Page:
NCPA - National Center for Policy Analysis


January 4, 2008

Venezuela's revamped and renamed currency, the "bolívar fuerte" (strong bolivar), made its debut with the New Year, in a move designed not only to simplify transactions but also to tame high inflation.  The former objective will be met, as the redenominated currency will have three fewer zeroes.  The latter goal will not be achievable unless the government of President Hugo Chávez makes significant fiscal and other policy adjustments to address strengthening inflationary pressures.  The chances of it doing so over the next year are poor, says the Economist.


  • The bolívar fuerte is valued at a fixed official rate of Bs2.15:US$1, versus Bs2,150:US$1 for the older currency.
  • However, the dollar costs more than double that on the black exchange market, where the current rate is around Bs5.70:US$1.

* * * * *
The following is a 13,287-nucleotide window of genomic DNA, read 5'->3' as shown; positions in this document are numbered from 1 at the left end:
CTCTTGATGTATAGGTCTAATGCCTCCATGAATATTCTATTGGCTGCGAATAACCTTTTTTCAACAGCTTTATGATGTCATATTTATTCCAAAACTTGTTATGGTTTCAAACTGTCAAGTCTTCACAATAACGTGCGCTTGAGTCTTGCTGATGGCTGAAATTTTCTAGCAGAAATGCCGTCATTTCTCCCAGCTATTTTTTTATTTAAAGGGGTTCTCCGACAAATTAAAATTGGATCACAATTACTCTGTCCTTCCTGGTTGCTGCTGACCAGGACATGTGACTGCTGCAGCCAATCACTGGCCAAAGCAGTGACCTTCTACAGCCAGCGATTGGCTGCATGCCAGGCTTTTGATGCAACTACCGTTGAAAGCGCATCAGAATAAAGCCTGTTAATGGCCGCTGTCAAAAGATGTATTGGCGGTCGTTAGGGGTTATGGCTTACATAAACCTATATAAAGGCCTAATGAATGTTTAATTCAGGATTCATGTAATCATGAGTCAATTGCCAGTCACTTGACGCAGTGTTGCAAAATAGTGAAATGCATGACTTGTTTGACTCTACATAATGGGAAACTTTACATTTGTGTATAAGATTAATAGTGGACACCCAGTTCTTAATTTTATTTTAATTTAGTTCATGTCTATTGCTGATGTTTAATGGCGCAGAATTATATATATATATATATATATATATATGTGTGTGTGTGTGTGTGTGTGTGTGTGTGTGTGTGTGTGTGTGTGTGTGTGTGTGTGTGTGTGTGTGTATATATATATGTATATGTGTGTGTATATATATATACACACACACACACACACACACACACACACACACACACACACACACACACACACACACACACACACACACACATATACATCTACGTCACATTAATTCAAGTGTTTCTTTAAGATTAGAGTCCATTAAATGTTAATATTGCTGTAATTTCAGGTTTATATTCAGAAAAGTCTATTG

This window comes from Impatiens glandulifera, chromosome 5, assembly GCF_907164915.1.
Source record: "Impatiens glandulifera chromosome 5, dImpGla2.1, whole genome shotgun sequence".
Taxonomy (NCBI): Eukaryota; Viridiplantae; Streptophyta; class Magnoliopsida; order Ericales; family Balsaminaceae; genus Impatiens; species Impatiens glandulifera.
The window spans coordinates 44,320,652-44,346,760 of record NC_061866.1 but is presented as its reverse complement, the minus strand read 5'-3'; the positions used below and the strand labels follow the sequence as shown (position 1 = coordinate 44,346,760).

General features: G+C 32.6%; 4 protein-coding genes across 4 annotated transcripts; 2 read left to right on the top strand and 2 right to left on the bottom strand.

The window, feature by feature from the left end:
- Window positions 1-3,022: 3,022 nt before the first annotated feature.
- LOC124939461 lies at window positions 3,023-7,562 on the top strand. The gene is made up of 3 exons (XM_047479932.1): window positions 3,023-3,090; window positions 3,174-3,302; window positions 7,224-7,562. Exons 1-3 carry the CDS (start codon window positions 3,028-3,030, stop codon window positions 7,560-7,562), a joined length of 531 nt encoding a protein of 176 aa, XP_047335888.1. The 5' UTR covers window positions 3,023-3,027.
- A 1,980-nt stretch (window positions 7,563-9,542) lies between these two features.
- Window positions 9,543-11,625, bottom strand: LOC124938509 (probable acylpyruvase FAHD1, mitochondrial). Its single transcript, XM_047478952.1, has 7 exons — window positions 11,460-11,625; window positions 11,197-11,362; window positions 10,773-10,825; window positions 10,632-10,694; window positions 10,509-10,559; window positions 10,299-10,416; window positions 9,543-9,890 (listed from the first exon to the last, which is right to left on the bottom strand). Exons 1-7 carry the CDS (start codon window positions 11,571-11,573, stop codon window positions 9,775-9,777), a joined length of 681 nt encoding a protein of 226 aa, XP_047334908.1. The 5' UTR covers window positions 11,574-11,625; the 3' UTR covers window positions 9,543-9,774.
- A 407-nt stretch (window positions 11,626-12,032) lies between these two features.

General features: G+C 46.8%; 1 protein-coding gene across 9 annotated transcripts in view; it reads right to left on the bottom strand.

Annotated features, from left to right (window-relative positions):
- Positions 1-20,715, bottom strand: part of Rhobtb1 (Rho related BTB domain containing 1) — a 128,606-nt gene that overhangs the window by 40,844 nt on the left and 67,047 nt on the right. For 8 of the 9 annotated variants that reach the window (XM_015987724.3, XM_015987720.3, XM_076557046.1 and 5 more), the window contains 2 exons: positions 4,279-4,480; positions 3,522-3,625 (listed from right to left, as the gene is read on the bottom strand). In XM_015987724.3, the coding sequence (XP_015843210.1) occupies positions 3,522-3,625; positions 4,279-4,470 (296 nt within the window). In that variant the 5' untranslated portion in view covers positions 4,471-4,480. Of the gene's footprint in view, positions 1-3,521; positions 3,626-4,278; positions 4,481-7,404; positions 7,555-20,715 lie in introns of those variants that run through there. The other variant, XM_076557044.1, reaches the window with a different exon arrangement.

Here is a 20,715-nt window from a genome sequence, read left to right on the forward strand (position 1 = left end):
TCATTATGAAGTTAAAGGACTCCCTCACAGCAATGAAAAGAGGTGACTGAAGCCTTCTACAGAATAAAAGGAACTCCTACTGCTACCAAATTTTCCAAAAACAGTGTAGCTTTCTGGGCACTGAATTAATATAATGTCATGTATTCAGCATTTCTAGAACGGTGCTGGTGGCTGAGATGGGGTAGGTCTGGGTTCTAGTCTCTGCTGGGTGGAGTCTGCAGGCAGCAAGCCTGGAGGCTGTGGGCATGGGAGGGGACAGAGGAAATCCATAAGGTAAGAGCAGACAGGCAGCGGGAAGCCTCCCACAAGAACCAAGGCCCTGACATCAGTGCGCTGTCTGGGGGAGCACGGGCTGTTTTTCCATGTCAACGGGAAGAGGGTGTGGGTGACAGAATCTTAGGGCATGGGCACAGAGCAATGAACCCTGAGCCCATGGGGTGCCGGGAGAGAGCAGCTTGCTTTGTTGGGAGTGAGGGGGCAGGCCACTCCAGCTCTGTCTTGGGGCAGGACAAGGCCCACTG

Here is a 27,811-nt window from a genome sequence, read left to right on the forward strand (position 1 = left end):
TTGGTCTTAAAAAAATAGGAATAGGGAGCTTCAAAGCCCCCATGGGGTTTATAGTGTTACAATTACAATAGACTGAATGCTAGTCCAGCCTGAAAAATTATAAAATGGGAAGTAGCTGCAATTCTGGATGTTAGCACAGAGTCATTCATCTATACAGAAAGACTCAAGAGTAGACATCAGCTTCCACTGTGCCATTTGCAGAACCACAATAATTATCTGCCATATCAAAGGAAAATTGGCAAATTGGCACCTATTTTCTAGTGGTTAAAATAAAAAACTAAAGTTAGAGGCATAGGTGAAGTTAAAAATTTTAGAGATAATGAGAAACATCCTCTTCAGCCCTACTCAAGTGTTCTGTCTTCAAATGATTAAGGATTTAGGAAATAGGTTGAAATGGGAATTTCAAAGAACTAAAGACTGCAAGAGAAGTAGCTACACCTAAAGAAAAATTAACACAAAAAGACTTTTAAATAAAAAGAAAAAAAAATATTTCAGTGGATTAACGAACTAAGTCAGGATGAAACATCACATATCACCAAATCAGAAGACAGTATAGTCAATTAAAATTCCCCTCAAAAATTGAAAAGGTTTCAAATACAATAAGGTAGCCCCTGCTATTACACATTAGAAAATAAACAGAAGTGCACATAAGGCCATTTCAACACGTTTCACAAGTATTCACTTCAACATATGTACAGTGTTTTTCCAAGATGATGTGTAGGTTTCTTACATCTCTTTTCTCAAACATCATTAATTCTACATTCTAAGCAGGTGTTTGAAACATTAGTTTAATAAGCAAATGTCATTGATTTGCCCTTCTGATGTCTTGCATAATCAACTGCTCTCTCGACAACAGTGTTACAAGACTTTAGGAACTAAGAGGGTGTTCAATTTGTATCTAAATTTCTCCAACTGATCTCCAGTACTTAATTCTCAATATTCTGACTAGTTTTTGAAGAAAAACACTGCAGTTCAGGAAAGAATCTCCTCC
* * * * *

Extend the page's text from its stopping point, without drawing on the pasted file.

The growing gap between the two markets is attributable to government exchange controls on access to foreign currency, in place since early 2003, combined with expanding liquidity and growing demand for foreign exchange for imports.  Investors, wary of the government's interventionist economic policies, also have been dumping the local currency.  The official rate, which has not been changed since 2005, is considered to be at least 20-30 percent overvalued.

  • These factors are among those that have also fuelled soaring inflation, which reached 22.5 percent year on year in December 2007 -- the fastest pace in five years -- according to newly released Central Bank figures. 
  • This rate compares with 17 percent inflation in full-year 2006 and was substantially above the government's target of 12 percent.
  • It was the highest rate of inflation for any Latin American country last year.

Source: "Venezuela's new bolívar," Economist, January 3, 2008.

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